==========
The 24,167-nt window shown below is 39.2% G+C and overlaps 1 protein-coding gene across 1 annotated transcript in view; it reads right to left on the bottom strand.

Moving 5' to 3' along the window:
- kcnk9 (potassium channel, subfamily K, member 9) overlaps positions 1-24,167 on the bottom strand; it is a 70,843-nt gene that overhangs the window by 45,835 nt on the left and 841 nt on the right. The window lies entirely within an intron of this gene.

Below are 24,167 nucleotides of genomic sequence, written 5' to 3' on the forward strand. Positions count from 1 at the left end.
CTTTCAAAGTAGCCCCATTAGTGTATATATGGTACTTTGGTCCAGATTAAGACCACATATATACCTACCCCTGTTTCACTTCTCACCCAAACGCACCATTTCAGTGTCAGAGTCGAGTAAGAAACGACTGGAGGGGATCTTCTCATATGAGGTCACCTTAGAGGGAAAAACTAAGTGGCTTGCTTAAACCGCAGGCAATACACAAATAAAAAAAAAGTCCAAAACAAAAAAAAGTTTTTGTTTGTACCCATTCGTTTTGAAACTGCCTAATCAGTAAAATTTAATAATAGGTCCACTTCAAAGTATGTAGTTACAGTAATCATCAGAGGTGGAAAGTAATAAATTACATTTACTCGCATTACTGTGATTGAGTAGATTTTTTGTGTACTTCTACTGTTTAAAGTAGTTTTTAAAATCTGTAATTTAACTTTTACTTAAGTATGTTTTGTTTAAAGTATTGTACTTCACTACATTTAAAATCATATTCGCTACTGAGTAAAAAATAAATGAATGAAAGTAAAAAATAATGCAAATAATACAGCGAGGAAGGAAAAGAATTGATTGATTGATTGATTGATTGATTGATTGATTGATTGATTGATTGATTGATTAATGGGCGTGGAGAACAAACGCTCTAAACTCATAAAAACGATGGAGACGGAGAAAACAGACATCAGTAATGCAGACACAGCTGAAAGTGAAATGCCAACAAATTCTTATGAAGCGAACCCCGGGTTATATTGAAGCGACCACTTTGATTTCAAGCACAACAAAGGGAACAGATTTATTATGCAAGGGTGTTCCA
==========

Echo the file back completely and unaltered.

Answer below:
The 24,167-nt window shown below is 39.2% G+C and overlaps 1 protein-coding gene across 1 annotated transcript in view; it reads right to left on the bottom strand.

Moving 5' to 3' along the window:
- kcnk9 (potassium channel, subfamily K, member 9) overlaps positions 1-24,167 on the bottom strand; it is a 70,843-nt gene that overhangs the window by 45,835 nt on the left and 841 nt on the right. The window lies entirely within an intron of this gene.

Below are 24,167 nucleotides of genomic sequence, written 5' to 3' on the forward strand. Positions count from 1 at the left end.
CTTTCAAAGTAGCCCCATTAGTGTATATATGGTACTTTGGTCCAGATTAAGACCACATATATACCTACCCCTGTTTCACTTCTCACCCAAACGCACCATTTCAGTGTCAGAGTCGAGTAAGAAACGACTGGAGGGGATCTTCTCATATGAGGTCACCTTAGAGGGAAAAACTAAGTGGCTTGCTTAAACCGCAGGCAATACACAAATAAAAAAAAAGTCCAAAACAAAAAAAAGTTTTTGTTTGTACCCATTCGTTTTGAAACTGCCTAATCAGTAAAATTTAATAATAGGTCCACTTCAAAGTATGTAGTTACAGTAATCATCAGAGGTGGAAAGTAATAAATTACATTTACTCGCATTACTGTGATTGAGTAGATTTTTTGTGTACTTCTACTGTTTAAAGTAGTTTTTAAAATCTGTAATTTAACTTTTACTTAAGTATGTTTTGTTTAAAGTATTGTACTTCACTACATTTAAAATCATATTCGCTACTGAGTAAAAAATAAATGAATGAAAGTAAAAAATAATGCAAATAATACAGCGAGGAAGGAAAAGAATTGATTGATTGATTGATTGATTGATTGATTGATTGATTGATTGATTGATTGATTAATGGGCGTGGAGAACAAACGCTCTAAACTCATAAAAACGATGGAGACGGAGAAAACAGACATCAGTAATGCAGACACAGCTGAAAGTGAAATGCCAACAAATTCTTATGAAGCGAACCCCGGGTTATATTGAAGCGACCACTTTGATTTCAAGCACAACAAAGGGAACAGATTTATTATGCAAGGGTGTTCCA